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Narrative Therapy and Spirituality
Transcript of Narrative Therapy and Spirituality
& Spirituality Narrative Therapy Spiritual Lines of Inquiry Therapist asks spiritually themed questions in order to deconstruct, map, uncover, reauthor, and perform narratives. Approach Postmodern theories of Foucault, Derrida, etc.
Beyond cause and effect
Relationship between power and knowledge
Realities are culturally/socially constructed and reproduced through language and narratives.
truths, not Truth Integrating Spiritual Practices Client and therapist incorporate spiritual practices to accomplish narrative goals. e.g., Therapist Practices
Spiritual Self-reflexivity Therapist questions his/her own spiritual beliefs, biases, and assumptions in the service of effective co-construction and to respect the localization of knowledge. Goals Deconstruct problem narratives that oppress in order to uncover and "perform" new narratives that allow for more agency in clients' lives. Methods Externalize the problem
Map problem (problem over person)
Uncover unique outcomes (person over problem)
Perform new narratives
Metaphors & Religious Stories How has spirituality/religion contributed to the problem?
How has it helped the problem?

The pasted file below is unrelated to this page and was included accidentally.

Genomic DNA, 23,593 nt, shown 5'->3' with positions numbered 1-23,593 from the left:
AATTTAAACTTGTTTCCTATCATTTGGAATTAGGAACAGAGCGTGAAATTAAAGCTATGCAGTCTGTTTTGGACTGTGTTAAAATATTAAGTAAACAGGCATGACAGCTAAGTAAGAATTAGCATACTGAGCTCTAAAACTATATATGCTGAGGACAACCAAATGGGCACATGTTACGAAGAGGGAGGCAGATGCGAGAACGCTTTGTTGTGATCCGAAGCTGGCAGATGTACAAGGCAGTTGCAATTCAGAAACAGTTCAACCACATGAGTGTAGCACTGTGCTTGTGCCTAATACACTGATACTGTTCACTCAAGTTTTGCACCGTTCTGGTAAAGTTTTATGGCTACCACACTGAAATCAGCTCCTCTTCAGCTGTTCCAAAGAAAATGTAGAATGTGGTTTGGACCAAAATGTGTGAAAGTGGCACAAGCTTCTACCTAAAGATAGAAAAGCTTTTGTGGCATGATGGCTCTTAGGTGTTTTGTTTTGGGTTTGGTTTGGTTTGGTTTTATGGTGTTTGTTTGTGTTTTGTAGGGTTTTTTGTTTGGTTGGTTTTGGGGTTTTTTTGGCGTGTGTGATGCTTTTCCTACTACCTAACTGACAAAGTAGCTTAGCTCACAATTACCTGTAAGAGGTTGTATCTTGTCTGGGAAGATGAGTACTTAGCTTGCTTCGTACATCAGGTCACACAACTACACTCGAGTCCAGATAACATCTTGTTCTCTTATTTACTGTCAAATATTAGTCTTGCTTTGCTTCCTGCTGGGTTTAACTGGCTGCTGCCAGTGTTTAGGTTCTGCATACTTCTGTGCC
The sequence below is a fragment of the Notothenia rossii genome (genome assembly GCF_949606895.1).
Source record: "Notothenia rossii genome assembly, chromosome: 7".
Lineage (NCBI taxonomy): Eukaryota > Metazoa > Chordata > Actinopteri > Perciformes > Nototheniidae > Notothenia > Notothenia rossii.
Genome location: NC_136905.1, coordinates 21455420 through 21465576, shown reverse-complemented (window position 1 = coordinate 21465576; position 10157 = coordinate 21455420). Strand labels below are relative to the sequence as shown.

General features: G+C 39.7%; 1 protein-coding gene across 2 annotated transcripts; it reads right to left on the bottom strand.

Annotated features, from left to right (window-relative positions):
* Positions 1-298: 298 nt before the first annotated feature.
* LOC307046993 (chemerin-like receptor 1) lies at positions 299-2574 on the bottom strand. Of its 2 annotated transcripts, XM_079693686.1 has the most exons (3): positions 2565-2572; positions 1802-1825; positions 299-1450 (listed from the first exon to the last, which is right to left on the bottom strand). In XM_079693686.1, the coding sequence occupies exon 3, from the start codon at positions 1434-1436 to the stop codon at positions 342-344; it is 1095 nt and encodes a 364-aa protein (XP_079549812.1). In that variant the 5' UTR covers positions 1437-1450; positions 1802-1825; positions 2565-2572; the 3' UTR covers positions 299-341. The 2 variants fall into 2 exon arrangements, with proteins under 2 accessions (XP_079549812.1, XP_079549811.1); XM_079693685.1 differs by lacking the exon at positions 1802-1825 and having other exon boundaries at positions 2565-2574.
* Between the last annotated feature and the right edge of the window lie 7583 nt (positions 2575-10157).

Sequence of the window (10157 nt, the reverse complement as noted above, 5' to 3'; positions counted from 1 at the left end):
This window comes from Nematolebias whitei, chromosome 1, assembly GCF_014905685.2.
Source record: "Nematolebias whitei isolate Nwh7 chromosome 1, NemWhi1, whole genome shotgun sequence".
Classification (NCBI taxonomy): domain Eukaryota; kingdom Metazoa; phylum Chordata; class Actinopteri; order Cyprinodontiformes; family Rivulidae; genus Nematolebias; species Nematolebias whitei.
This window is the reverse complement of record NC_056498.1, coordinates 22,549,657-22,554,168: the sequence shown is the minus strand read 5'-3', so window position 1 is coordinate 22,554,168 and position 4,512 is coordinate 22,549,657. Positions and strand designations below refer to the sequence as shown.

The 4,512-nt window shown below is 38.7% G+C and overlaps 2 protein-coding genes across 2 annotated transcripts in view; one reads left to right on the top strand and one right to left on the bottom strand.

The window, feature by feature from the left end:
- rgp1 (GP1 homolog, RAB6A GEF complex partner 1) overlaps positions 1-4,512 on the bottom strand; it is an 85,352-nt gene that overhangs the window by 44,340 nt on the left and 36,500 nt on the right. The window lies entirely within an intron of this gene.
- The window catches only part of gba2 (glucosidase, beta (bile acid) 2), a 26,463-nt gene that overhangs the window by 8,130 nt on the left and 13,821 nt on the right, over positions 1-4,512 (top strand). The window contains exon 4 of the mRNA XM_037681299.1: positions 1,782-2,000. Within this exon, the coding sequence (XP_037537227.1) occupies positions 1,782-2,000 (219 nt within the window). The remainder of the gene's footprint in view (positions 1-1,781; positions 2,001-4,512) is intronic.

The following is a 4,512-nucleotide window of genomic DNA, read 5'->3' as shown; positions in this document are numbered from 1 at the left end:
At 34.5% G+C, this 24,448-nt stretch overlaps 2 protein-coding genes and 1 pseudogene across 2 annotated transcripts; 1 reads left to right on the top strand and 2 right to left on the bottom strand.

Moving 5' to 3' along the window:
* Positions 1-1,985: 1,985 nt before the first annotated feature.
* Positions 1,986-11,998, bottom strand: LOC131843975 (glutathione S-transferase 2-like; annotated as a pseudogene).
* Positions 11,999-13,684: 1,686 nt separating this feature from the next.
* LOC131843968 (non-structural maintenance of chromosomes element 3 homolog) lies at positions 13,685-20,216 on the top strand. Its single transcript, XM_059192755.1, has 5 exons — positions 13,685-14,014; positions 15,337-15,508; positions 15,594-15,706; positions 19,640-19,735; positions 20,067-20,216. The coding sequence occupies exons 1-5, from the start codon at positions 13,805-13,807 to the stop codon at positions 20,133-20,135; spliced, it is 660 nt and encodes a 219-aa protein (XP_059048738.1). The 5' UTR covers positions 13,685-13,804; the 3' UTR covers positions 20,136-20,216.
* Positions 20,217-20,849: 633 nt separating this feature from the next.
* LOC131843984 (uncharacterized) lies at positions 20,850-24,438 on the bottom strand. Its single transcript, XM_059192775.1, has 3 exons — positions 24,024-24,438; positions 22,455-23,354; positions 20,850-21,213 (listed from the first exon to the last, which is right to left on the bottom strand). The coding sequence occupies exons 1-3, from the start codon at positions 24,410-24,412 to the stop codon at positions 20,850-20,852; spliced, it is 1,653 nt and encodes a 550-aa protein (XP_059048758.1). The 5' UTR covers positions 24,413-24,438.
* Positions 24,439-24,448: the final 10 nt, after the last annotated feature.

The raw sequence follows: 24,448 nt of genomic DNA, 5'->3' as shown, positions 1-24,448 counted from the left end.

How can it be enlisted to fight the problem?
What do these themes mean to the you? e.g., Choosing altar-making as a modality (deconstruction)
Deciding the altar theme (externalization)
Understanding themes (externalization)
Collecting images, words, objects (externalization)
Making the altar and using assemblage (unique outcomes)
Discussing meaning (reconstruction, preferred narratives)
Creating a ceremony or ritual to amplify the new story (performance practice)
Taking the altar home: spreading the news (performance in the world)
Bermudez & Bermudez (2002) Client and therapist use religious and spiritual metaphors, myths, and stories to help client deconstruct and reauthor narratives. quote “Narrative therapy and biblical narratives offer creative options for reevaluating and rewriting that which has oppressed us. The Hebrew and Christian scriptures comprise numerous stories of prophets who challenged dominant social narratives.” (Morningstar, 2010, p.302) e.g., Identify spiritual preferences
Critical reflection of spiritual preferences
Re-membering spiritual relationships
Carlson, Erickson, & Seewald-Marquandt (2002) Bibliography Bermudez, J.M. & Bermudez, S. (2002). Altar-making with Latino families. Journal of Family Psychotherapy, 13(3-4), p. 329-347.
Carlson, T.D., Erickson, M.J., & Seewald-Marquardt, A. (2002). The spiritualities of therapists’ lives. Journal of Family Psychotherapy, 13(3-4), p. 215-236.
Morningstar, B.I. (2010). Stories that transform: Narrative approaches to spiritually oriented clinical practice. Smith College Studies in Social Work, 80(2-3), p. 286-303.
White, M. & Epston, D. (1990). Narrative Means to Therapeutic Ends. W.W. Norton & Company: New York City. Thanks! Spiritual Integration